What is the California King Tides Project?
Scientists need you to be their eyes on the ocean December 13–15, 2020 and—if you live north of Point Conception—January 11 and 12, 2021. On these dates, the California coast will experience King Tides, the highest tides of the year. These extreme tides often encroach on infrastructure, submerging coastal access stairways, swallowing beach-side trails, overwhelming boardwalks, surging into storm-drains, and flooding roads. They can also inundate coastal habitats that aren’t typically submerged, like higher marsh areas or even dune scrub.
With the rate of sea level rise increasing worldwide, what we consider ultra-high tides today may be what we experience every day in 2050 or 2100.
A recent King Tide rose to the top of the pilings beneath Rose’s restaurant (left) and brought floating docks close to their maximum height (right) along Morro Bay’s Embarcadero.
California King Tides Project photos inform scientists and policy makers
The California King Tides Project depends on community members to head out to the coast during King Tide events, take photographs of infrastructure and wild lands when the tides are at their highest, and upload them to the King Tides Project’s database. These photographs are added to the project map for everyone to see, and the data they contain helps researchers and policy makers evaluate potential impacts to California’s coastline as the sea level continues to rise.
Participate in the California King Tides Project
Step 1: take pictures at high tide
It is easy to participate. Just pick one of the days below, find a safe place to view the tides, and snap a picture during the morning high tide. The tide table below is adjusted for Morro Bay from the NOAA Tides and Currents predictions for Port San Luis.
|Date||High Tide||Height||Low Tide||Height|
|December 12, 2020:||7:42 AM||6.53 ft||2:32 PM||-0.94 ft|
|December 13, 2020||8:22 AM||6.8 ft||3:40 PM||-1.42 ft|
|December 14, 2020||9:04 AM||6.89 ft||4:27 PM||-1.66 ft|
|December 15, 2020||9:47 AM||6.78 ft||5:15 PM||-1.65 ft|
|January 11, 2020||8:05 AM||6.68 ft||3:35 PM||-1.49 ft|
|January 12, 2020||8:51 AM||6.71 ft||4:19 PM||-1.59 ft|
The extreme high tides are mirrored by extreme low tides during these times. If you’d like to see the contrast between the two, try visiting the same spot at high and low tides on the same day. You’ll be amazed at the difference. We’ve listed both the high and low tides in the table, though the King Tides Project collects photographs only of the high tide impacts.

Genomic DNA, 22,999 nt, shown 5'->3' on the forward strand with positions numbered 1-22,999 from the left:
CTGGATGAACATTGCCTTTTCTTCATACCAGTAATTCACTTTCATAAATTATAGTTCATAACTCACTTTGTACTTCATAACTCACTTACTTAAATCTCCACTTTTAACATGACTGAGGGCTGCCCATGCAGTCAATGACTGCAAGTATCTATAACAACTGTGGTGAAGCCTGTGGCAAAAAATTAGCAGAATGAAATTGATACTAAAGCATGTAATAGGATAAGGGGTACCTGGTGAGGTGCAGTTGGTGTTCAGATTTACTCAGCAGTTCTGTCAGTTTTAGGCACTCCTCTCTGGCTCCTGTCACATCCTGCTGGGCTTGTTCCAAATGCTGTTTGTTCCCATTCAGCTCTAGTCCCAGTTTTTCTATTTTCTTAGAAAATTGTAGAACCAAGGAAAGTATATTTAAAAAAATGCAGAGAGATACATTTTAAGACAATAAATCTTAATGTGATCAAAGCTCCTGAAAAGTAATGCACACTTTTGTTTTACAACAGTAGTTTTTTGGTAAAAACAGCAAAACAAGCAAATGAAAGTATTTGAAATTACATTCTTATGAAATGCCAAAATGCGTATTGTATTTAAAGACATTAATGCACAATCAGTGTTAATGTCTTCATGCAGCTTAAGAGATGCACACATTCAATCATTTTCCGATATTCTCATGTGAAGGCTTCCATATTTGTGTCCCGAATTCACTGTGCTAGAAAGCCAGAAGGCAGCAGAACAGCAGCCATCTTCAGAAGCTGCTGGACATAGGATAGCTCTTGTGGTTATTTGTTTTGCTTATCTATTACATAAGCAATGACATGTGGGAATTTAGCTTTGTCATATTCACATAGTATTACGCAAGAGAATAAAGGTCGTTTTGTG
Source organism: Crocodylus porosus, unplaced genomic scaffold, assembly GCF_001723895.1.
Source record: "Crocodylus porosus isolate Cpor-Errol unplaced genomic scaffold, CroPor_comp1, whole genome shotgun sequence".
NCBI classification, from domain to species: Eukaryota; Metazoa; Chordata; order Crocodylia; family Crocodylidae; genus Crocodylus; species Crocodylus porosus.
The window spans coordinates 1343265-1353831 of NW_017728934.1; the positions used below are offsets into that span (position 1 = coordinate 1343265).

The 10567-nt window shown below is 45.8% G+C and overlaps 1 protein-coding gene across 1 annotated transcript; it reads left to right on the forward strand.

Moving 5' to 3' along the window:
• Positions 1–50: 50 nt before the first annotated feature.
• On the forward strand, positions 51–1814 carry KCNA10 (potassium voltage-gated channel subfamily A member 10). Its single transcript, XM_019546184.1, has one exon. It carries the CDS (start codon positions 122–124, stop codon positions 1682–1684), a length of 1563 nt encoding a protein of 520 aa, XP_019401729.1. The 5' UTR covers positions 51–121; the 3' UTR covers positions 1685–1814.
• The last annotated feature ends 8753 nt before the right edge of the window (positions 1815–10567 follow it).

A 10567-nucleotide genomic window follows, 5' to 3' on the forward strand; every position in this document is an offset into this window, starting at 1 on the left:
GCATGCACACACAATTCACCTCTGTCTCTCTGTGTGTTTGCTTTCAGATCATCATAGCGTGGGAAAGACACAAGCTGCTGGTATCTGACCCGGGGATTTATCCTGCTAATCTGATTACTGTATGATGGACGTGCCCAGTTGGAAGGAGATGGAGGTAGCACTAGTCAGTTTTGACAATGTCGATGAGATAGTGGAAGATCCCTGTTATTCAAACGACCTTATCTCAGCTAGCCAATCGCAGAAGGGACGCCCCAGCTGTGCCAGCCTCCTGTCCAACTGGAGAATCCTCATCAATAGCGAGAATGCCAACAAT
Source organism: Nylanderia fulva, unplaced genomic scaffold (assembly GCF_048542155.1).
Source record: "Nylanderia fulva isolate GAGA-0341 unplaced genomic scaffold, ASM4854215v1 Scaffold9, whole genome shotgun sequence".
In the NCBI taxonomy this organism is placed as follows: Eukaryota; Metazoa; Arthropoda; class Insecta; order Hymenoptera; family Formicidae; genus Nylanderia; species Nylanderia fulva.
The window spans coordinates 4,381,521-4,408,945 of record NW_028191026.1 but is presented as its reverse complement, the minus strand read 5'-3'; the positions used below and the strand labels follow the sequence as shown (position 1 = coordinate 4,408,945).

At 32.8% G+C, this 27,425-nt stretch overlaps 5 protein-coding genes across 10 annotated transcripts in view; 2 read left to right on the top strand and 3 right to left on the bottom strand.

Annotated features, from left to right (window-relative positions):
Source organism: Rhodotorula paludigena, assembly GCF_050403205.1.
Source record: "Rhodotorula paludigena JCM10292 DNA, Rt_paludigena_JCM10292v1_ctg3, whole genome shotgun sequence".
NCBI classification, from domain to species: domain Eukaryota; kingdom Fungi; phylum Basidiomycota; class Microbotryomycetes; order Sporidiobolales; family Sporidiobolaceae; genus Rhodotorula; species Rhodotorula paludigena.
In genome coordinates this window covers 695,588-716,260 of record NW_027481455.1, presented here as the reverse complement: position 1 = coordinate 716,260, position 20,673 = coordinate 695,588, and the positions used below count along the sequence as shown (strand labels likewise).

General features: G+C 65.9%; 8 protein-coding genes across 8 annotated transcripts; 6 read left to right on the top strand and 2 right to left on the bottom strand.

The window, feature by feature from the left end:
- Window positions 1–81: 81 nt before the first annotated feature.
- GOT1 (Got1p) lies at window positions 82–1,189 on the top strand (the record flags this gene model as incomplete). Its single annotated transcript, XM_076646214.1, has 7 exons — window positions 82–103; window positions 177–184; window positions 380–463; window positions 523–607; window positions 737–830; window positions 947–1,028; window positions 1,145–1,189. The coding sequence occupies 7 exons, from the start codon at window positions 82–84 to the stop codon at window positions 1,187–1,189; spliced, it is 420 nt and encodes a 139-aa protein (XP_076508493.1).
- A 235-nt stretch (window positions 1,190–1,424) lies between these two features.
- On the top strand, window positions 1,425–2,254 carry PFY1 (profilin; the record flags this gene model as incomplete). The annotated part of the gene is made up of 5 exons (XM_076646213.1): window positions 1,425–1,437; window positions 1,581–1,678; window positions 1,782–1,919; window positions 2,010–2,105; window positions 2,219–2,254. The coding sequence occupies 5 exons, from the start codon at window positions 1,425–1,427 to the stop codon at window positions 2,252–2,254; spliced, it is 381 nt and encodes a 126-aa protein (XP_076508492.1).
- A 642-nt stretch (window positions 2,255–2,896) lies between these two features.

COVID and coastal safety precautions
If you choose to contribute to the California King Tides project this year, please comply with COVID safety precautions when you do so. This means taking photographs while you are already out and about for exercise rather than making a special trip. It is also important to wear a mask over your nose and mouth and to keep at least six feet of distance from others.
There are also typical coastal safety concerns to keep in mind. Please exercise caution near the bay and open ocean. Keep your eye on the waterline, avoid jetties and big waves, and keep your distance from bluff edges and overhangs. Your safety is much more important than any photograph.
Step 2: upload your pictures
This is the most important part! Please take the time to download the free Survey123 app and upload your photographs to the California King Tides Project.
Click here to visit the California King Tides Project’s website for detailed instructions on downloading the app and using it when you have phone service or when you’re out of the service area.
You can also download PDF instructions for using the app, complete with screenshots, here.
What causes King Tides
These exceptionally high tides occur each winter when:
- Earth is at its closest to the sun (i.e. at perihelion),
- the moon is at its closest to the earth (i.e. at perigee), and
- all three bodies are aligned, producing either a full or new moon.
Because these tides occur when the moon is at perigee, the more technical name for them is perigean-spring tides. The infographic below, from NOAA Ocean Service, illustrates the conditions that combine to create these extra-high tides.
In this position, the sun exerts an extra gravitational pull that causes the ocean bulge to increase further. Watch the video below to see this process in action.
To learn more about tidal cycles and why they exist, visit NOAA.
Help protect and restore the Morro Bay estuary
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